ZELTIQ's CoolSculpting Enjoys Hot Market

If you have noticed that employees at ZELTIQ tend to have a lean, trim look about them, there is a very reasonable explanation: the company is a pioneer in a non-invasive technique for the reduction of exercise-resistant fat bulges. Marketed as CoolSculpting, the process permanently destroys subcutaneous fat cells in targeted areas by exposing them to extreme cold.

Not surprising with a breakthrough of this caliber, ZELTIQ has become a great success story, and a home-grown one at that. The company was founded in Pleasanton in 2005, moved into Hacienda in 2007, and launched an IPO in October 2011. In between it transitioned from an R&D organization, going live with its first commercial systems, which now total more than 1,200 units deployed worldwide. To date, its equipment has performed over 450,000 treatments - primarily in physicians' offices. Recipients include a number of ZELTIQ executives, board members, and employees, along with physician-practitioners and their staffs. "We think it's important for those involved to be familiar with the patient experience," notes Mark Foley, the company's President and CEO.

Recently, ZELTIQ received FDA clearance for CoolSculpting to treat the abdomen area, "one of the most exercise and diet-resistant problem areas of the body," Foley points out. It also introduced the new CoolCurve+ applicator, with greater anatomical flexibility to treat more body shapes; and a Crystal Rewards Program for top-performing CoolSculpting providers.

Foley, a board member since 2009, took over the top spot on an interim basis this past spring. He was permanently appointed to his post in August. Two months later, ZELTIQ strengthened its management team with the addition of two aesthetic device industry veterans, Chief Technology Officer Len DeBenedictis and Senior Vice President of Worldwide Sales Keith Sullivan. "It is really important to have the right leaders taking us to our next stage," Foley comments.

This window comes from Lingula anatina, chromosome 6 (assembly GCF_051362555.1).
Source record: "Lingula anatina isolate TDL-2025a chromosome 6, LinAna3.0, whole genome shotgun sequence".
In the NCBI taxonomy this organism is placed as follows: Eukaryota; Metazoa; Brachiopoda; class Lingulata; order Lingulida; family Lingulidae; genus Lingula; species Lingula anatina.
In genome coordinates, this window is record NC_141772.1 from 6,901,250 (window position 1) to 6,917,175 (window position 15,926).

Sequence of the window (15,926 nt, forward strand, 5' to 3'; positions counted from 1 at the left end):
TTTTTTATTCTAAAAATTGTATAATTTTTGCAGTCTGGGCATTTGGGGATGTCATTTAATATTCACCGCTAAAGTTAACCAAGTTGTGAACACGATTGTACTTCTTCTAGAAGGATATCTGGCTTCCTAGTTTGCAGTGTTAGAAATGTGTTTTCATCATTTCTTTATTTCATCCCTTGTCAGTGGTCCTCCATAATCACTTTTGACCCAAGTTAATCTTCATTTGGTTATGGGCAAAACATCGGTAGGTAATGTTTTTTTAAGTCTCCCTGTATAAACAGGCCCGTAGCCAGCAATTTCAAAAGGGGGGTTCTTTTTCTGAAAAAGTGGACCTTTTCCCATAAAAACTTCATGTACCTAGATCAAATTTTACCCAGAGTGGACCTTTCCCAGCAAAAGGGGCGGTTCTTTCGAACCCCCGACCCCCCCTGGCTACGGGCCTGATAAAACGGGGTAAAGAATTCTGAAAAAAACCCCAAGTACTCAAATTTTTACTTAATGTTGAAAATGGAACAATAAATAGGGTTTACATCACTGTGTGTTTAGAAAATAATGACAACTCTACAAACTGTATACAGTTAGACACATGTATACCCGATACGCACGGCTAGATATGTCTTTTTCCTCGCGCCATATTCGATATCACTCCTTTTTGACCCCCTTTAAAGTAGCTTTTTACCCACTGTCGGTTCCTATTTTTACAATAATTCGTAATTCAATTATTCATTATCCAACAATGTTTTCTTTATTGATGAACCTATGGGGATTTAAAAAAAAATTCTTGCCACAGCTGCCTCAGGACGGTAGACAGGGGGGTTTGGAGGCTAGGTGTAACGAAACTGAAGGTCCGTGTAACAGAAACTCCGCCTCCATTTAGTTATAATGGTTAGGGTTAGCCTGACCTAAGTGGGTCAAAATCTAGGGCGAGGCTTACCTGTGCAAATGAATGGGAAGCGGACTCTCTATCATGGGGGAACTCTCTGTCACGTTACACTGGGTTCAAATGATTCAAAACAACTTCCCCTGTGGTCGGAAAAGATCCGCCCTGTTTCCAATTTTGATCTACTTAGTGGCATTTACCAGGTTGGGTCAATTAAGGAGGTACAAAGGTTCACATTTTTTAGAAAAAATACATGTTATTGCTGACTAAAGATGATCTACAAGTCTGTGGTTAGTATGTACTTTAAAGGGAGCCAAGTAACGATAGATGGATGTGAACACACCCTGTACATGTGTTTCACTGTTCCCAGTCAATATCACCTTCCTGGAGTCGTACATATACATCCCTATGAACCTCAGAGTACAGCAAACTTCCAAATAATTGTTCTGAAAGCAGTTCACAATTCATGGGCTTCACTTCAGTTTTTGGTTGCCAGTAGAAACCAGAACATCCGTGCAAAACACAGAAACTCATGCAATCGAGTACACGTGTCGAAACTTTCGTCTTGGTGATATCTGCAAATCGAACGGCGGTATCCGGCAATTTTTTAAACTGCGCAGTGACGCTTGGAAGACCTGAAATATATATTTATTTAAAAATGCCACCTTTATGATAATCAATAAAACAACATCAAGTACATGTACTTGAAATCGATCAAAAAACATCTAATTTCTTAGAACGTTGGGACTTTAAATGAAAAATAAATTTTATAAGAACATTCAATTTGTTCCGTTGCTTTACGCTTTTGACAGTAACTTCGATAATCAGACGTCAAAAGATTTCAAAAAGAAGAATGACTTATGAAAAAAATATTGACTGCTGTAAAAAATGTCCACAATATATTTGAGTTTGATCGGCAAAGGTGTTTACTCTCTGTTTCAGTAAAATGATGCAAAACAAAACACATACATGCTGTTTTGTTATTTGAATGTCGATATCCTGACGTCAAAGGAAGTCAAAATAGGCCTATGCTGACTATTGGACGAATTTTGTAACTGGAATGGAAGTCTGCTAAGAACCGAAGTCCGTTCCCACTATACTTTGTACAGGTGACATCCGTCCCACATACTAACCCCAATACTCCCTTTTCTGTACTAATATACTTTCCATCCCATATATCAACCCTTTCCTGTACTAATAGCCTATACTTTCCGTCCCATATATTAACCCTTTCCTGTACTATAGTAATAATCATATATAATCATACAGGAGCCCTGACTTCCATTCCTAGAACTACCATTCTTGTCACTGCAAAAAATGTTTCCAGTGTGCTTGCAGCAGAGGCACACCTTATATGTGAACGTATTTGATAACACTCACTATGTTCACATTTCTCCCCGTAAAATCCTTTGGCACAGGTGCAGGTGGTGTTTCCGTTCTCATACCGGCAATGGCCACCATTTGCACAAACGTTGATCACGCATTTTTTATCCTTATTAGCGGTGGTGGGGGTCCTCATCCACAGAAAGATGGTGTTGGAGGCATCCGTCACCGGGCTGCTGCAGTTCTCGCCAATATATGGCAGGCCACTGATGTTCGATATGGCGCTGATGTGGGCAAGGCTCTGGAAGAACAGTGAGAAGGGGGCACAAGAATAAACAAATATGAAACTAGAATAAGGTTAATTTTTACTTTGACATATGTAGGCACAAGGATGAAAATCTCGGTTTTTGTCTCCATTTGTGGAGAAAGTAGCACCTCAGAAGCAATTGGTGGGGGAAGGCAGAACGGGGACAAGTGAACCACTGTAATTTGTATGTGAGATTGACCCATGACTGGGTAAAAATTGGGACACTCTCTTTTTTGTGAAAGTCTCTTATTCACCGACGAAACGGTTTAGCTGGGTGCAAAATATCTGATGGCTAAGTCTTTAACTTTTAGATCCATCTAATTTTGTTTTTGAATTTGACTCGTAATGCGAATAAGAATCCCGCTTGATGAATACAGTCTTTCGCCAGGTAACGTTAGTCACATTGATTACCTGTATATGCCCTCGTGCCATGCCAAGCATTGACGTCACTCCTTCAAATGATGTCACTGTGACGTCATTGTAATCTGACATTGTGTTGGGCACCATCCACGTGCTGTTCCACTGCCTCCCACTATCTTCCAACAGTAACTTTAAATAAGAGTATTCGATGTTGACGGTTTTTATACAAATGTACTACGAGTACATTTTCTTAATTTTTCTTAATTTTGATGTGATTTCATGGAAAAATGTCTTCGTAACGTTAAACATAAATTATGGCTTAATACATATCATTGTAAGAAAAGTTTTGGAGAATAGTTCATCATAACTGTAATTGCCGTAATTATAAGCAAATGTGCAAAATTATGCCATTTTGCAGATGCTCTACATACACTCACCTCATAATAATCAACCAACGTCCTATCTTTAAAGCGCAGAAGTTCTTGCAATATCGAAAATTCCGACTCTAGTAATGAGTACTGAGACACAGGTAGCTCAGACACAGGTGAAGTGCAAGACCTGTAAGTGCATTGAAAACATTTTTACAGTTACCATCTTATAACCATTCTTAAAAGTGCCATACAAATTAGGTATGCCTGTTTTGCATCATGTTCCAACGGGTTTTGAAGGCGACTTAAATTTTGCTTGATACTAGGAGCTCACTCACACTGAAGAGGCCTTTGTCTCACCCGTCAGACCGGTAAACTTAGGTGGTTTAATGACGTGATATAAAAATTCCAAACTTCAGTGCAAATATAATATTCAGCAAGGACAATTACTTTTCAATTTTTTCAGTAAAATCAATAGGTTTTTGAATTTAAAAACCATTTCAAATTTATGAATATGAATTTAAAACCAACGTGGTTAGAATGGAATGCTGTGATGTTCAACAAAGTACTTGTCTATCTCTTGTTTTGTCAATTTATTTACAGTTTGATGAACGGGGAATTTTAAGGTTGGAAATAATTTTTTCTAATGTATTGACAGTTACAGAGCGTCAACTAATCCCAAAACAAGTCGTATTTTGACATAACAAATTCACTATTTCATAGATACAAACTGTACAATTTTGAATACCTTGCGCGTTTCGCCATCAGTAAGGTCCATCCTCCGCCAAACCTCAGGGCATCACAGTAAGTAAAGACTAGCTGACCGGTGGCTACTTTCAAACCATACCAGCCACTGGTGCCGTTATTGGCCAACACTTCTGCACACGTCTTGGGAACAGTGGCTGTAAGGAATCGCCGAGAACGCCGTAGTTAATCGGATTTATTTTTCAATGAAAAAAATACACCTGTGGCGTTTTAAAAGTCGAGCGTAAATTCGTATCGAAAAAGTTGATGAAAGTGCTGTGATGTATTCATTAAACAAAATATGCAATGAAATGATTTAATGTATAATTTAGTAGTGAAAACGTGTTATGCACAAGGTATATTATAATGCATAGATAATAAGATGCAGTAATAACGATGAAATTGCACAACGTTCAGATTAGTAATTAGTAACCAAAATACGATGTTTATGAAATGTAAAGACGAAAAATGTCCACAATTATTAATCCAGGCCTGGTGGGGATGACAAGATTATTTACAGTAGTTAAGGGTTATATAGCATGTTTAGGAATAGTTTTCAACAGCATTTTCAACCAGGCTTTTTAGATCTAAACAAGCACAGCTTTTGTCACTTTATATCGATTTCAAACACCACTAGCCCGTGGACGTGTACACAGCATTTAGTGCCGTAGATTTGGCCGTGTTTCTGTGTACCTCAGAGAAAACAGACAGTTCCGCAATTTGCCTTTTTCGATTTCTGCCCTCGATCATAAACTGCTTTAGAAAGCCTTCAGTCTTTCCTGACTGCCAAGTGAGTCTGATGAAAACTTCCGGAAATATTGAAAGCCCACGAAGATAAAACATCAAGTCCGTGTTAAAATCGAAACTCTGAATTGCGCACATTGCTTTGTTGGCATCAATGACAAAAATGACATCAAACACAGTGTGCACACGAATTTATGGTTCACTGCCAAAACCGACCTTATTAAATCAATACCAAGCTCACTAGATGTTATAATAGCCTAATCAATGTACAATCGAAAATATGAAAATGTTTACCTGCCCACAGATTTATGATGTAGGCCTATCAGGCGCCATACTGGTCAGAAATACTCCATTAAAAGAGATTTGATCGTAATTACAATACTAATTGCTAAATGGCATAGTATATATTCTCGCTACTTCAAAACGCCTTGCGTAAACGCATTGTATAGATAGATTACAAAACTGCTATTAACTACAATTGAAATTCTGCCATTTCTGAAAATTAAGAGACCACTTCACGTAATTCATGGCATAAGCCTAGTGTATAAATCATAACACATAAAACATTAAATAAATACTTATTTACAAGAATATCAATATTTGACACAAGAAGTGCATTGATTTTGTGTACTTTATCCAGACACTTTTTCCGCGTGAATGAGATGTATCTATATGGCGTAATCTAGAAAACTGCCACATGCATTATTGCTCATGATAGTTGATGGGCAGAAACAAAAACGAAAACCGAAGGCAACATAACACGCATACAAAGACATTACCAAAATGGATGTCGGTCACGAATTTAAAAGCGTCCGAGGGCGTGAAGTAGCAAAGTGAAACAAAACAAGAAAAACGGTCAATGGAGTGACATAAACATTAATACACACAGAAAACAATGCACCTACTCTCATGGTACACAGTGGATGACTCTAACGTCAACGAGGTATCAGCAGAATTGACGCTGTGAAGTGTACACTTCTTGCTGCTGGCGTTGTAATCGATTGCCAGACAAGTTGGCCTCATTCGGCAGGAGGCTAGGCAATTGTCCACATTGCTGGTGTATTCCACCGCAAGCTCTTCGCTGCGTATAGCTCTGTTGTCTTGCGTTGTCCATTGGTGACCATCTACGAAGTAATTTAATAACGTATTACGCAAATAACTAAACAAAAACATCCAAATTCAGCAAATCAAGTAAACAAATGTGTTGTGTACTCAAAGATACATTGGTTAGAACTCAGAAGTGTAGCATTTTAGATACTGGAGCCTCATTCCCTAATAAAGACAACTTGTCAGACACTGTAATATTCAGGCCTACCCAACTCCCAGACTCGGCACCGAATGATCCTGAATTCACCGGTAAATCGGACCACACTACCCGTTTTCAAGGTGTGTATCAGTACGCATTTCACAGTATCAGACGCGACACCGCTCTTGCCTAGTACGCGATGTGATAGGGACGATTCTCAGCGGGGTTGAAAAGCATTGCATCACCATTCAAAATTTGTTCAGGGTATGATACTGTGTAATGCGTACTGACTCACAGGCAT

Future plans include advancing the technology to treat broader areas on the body. "We are investigating next-generation approaches, exploring how we can take what we've learned so far to find different ways to do what we are doing today. We've got a very good R&D organization coming up with different applicator configurations and designs, and we have a good handle on the science of Cryolipolysis. So we are looking at how the changes translate into clinical performance, evaluating different design alternatives and testing them for the level of efficacy and consistency needed for the marketplace."

While elective or self-paid procedures are more subject to current economic conditions, that has not stopped CoolSculpting demand: annual revenue zoomed from roughly $24 million in 2010 to $68 million in 2011. "People have to feel comfortable using discretionary funds," Foley says, but many patients are already spending the money on gyms, trainers, and special foods. No matter how challenging and frequent the work-outs, "we all have areas of fat that are increasingly resistant to diet and exercise, especially the older we get. CoolSculpting is a really nice solution. It is non-invasive, so it's comfortable with minimal downtime. We expect to continue to grow our business." For more information, visit www.coolsculpting.com . .

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